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Beyond mechanics, the real point of PONCHO is simply to explore, and I love that. You arrive in a forest and you can head any way you want, periodically running into scholarly bots who spew existential quips about the meaning of life and the absence of the Maker. As you explore you’ll find shimmering pickups scattered around and cleverly tucked behind the multiple planes. Eventually you’ll come across a warp gate that lets you access new zones but you’re always free to come back because, chances are, there’s still stuff to find. Those pickups can be swapped for keys (from one of the best shopkeepers ever) and used to unlock new paths. There’s also an NPC who shows you how to awaken his dormant followers and rewards your efforts with a new ability.

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Moving platforms are also present and you probably guessed they aren’t the traditional kind. These platforms jump in and out of the three planes and were incredibly challenging for me to navigate. The color coding as they move is helpful but in my time with the game I never managed to really nail it. It’s a bit of a bummer but for a game with no combat (love it!) I suppose some aspect of it has to be challenging. PONCHO is no slouch when it comes to precision platforming and while I am no master, the moments where I got into a groove sure made me feel like one.

This build has a few other surprises that I’m not going to detail but they do hint at a bigger game and more narrative. The complete history of this post-human world may never be laid bare but it looks like we’ll take part in some interesting stories on the search for the Maker.

I’m thrilled to have finally played PONCHO and even more excited to say the magic didn’t wear off. I’m just as clueless as before about what’s happening but still as excited as ever to explore and find out. Developer Delve Interactive and publisher Rising Star Games just recently announced the game will be out on Steam this September with Wii U, PlayStation 4 and Vita versions alongside or close behind. I have a hands on video of PONCHO up if you want to see the game in action (which you should) and will be back once it’s released with more Now Playing impressions as I work through it.

Release Date Announced for PONCHO, more coverage this week!

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This is just a super quick post to get the details out there. PONCHO, a mesmerizing indie puzzle/platformer I’ve been eyeing since I first discovered it back in January, finally has a release date! It’s coming in September to PC and developer Delve Interactive have confirmed the game is also in the works for PlayStation 4, Vita and Wii U, along with Mac and Linux support alongside the PC version.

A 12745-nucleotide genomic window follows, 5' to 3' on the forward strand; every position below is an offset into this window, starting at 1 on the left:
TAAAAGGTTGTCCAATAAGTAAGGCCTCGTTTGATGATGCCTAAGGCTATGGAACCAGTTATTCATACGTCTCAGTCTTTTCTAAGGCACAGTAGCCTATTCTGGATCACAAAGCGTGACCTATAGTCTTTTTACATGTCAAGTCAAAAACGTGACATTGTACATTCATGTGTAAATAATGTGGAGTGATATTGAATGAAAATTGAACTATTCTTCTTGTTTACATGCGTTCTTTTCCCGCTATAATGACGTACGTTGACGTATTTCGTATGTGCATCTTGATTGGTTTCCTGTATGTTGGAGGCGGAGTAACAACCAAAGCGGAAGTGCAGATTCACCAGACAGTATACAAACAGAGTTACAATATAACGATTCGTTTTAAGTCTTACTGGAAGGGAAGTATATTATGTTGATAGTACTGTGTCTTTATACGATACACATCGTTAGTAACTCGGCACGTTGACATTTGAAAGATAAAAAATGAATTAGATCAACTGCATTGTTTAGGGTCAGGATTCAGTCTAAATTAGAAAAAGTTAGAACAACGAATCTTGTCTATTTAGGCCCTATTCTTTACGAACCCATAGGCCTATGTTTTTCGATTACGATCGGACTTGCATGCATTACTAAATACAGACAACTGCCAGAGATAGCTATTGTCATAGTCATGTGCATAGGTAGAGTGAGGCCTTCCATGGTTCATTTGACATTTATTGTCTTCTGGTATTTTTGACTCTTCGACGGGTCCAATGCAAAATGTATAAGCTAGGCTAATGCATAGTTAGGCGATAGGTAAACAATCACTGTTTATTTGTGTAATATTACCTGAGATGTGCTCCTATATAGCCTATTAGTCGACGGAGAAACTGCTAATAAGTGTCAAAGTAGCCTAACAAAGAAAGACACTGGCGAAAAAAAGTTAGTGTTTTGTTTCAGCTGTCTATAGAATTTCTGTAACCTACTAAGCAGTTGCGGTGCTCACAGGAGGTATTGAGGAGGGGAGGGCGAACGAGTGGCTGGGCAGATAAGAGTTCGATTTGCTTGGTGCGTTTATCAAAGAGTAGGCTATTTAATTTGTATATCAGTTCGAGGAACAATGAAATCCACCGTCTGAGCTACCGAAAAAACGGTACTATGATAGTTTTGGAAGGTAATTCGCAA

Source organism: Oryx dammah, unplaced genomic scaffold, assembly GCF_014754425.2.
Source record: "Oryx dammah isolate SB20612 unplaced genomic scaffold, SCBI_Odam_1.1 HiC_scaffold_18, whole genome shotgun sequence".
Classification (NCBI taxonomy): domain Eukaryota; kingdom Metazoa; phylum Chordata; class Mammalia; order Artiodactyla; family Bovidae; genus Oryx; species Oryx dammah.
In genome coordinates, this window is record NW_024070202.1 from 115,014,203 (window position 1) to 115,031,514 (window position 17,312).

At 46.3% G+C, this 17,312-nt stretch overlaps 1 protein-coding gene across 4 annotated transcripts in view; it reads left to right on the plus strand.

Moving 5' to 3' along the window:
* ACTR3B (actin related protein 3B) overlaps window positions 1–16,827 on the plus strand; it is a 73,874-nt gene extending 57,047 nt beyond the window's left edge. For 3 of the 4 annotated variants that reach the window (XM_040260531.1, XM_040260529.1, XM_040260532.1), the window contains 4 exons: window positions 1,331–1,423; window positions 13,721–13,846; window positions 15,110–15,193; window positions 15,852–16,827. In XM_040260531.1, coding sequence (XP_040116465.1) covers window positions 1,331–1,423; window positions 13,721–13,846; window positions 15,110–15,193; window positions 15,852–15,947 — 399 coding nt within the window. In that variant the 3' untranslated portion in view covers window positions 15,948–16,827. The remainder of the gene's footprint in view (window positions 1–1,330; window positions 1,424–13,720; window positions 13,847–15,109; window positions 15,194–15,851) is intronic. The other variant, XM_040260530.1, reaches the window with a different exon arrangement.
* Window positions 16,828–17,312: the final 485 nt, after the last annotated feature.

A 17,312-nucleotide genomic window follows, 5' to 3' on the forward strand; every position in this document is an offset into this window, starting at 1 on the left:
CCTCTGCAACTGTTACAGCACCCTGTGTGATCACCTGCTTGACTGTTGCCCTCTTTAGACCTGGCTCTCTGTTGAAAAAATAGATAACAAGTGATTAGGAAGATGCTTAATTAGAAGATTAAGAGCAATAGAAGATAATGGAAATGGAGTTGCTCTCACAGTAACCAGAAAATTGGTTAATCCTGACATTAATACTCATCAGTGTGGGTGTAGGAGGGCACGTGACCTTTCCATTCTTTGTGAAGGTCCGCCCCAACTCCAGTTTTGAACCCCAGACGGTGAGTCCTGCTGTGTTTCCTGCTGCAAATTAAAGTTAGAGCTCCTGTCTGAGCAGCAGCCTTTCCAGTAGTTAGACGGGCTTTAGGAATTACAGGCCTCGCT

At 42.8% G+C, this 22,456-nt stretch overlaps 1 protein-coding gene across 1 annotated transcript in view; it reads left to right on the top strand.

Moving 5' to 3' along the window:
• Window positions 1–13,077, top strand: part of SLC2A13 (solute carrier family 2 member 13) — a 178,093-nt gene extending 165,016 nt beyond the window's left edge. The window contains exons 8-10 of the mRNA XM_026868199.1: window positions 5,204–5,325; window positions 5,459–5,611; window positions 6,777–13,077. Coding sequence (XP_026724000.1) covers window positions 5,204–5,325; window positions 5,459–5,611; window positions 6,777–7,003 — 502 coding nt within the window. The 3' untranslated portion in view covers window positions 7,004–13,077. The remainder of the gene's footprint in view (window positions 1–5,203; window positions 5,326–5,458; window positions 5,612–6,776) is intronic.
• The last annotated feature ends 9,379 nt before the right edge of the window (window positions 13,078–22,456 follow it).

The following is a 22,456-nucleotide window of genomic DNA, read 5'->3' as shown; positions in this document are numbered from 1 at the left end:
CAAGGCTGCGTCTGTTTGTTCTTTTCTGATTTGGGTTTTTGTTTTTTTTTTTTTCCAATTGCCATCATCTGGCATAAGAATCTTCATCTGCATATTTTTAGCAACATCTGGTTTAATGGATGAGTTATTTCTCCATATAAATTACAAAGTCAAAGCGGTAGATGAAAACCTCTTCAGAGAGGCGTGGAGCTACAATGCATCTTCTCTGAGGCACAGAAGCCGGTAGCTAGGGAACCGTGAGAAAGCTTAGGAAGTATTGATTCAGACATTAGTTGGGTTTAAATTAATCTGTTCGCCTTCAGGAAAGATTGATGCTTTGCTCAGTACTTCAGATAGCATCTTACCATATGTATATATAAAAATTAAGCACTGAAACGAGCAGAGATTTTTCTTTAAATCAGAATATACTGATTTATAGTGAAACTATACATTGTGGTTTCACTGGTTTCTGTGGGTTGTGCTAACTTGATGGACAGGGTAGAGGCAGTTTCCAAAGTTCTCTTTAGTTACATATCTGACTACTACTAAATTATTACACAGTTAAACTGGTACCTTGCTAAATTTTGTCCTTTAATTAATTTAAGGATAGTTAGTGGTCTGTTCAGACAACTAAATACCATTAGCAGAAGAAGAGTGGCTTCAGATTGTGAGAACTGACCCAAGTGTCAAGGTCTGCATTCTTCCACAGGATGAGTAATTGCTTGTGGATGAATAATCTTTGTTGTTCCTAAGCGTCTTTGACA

Even better, I’ve been given a preview build of the game on PC and I’ll have a written piece as well as a video up later this week.

Say hola to ADIOS on PlayStation 4 this Autumn

Can’t wait for No Man’s Sky? How about 2D No Man’s Sky? I don’t even mind putting that reductive of a label on ADIOS because the developers themselves are pretty cheeky with how they define it. Their site calls Amazing Discoveries in Outer Space the world’s first “2D-space-simulator-platformer-rougelike-explore-em-up-hybrid-genre-did-we-mention-space-game (2DSSPREEUHGDWMSG)”. But it also, more succinctly, defines it as “a 2D space exploration game with a rich simulation grounded in astrophysics”. Ok, that’s a pitch I can get behind!

I first saw ADIOS in this year’s IGF entries back in January but it was a tiny demo of some physics and it didn’t grab me. Almost half a year later it now looks dead-on like something I could get into. The lighting and atmosphere look splendid and it’s got realistic newtonian physics that govern over celestial bodies, your spacecraft and the stuff you drag around with its tow cable. Best of all, no weapons or combat! Yes, that’s a big plus in my book these days. The peril comes in keeping your ship fueled as you hop from planet to planet, searching for a way to get back home.

And unlike most other indie games coming to consoles, ADIOS hasn’t been kicking around on PC for years. It may not be an exclusive forever but it will launch first on PlayStation 4 this autumn. Check out the first gameplay footage above if words and mental imagery aren’t exciting enough for you.